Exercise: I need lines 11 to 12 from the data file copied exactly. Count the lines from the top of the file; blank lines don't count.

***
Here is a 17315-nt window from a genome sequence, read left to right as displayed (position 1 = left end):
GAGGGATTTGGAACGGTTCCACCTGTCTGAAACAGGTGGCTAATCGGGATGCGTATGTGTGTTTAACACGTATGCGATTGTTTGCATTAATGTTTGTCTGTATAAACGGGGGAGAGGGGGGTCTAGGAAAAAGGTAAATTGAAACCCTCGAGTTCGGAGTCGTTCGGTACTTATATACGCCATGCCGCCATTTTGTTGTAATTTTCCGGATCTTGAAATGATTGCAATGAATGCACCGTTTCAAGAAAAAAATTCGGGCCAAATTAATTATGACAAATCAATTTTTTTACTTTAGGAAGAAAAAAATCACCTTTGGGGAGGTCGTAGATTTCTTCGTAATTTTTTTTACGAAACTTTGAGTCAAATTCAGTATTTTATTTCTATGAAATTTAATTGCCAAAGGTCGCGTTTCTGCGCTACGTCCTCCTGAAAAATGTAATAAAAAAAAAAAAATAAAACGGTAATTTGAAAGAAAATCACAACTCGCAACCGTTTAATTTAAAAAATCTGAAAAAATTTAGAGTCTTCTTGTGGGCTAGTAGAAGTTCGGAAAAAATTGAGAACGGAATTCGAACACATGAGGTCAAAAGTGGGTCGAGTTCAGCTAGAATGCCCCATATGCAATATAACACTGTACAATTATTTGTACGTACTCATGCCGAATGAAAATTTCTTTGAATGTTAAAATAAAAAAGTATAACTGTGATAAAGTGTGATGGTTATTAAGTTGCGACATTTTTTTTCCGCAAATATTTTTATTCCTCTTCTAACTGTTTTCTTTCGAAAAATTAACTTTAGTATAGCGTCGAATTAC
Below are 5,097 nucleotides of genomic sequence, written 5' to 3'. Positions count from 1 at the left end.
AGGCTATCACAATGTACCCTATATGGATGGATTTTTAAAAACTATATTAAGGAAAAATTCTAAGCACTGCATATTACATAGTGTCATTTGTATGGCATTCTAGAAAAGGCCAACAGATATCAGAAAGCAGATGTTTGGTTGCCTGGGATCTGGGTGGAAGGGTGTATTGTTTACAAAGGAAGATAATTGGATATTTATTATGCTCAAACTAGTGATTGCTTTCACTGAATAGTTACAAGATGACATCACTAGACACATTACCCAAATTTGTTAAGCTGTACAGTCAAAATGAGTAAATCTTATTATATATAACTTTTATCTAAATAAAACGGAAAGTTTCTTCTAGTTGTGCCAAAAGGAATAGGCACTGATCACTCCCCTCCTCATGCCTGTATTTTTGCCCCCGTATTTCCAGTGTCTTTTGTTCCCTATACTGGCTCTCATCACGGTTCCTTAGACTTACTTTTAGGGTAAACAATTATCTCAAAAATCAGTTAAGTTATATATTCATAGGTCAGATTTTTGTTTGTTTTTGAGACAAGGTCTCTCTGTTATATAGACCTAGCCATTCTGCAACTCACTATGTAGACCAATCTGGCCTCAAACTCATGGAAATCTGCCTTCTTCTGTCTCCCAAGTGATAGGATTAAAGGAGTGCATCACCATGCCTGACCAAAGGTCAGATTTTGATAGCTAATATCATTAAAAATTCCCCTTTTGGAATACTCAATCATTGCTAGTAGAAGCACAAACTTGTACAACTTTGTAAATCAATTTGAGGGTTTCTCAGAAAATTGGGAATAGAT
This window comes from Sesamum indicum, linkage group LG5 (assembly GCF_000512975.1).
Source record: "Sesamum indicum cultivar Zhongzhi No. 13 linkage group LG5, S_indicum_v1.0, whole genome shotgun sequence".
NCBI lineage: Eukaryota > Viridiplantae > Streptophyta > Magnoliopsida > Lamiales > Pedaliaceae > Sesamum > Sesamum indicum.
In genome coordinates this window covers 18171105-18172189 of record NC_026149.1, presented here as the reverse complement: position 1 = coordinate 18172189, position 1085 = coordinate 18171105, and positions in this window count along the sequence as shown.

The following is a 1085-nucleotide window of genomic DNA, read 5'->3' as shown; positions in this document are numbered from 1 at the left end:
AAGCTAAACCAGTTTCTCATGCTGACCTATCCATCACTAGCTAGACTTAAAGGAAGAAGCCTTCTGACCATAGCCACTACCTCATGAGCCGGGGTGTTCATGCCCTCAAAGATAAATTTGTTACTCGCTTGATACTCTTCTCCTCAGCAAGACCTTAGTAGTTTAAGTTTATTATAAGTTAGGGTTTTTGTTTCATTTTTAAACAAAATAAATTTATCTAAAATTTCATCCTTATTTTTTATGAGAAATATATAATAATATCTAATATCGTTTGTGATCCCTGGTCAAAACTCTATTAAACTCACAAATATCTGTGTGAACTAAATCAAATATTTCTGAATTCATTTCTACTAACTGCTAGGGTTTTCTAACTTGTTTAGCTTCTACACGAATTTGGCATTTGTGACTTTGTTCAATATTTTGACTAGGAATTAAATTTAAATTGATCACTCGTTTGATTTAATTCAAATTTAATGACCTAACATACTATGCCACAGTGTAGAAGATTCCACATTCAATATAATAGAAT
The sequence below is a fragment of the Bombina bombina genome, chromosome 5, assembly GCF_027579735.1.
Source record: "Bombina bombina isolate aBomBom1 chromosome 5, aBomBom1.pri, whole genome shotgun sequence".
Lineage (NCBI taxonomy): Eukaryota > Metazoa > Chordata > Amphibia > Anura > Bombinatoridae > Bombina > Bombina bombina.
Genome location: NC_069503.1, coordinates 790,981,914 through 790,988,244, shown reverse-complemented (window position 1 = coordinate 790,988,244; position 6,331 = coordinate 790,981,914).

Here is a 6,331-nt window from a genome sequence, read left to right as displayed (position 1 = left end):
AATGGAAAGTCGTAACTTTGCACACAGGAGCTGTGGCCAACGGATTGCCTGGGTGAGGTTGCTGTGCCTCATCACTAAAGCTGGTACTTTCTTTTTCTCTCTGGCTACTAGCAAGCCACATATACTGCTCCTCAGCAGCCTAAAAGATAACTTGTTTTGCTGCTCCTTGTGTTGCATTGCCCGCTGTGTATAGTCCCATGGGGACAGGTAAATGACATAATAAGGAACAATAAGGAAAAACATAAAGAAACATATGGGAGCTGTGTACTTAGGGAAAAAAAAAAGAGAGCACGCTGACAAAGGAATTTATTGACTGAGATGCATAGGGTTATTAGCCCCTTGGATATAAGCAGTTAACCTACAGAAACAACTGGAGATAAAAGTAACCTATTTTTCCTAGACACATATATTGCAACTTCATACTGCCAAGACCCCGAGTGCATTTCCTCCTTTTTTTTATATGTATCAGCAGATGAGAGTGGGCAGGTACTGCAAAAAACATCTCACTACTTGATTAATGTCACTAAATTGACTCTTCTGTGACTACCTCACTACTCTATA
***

The sequence below is a fragment of the Bombina bombina genome, chromosome 5, assembly GCF_027579735.1.
Source record: "Bombina bombina isolate aBomBom1 chromosome 5, aBomBom1.pri, whole genome shotgun sequence".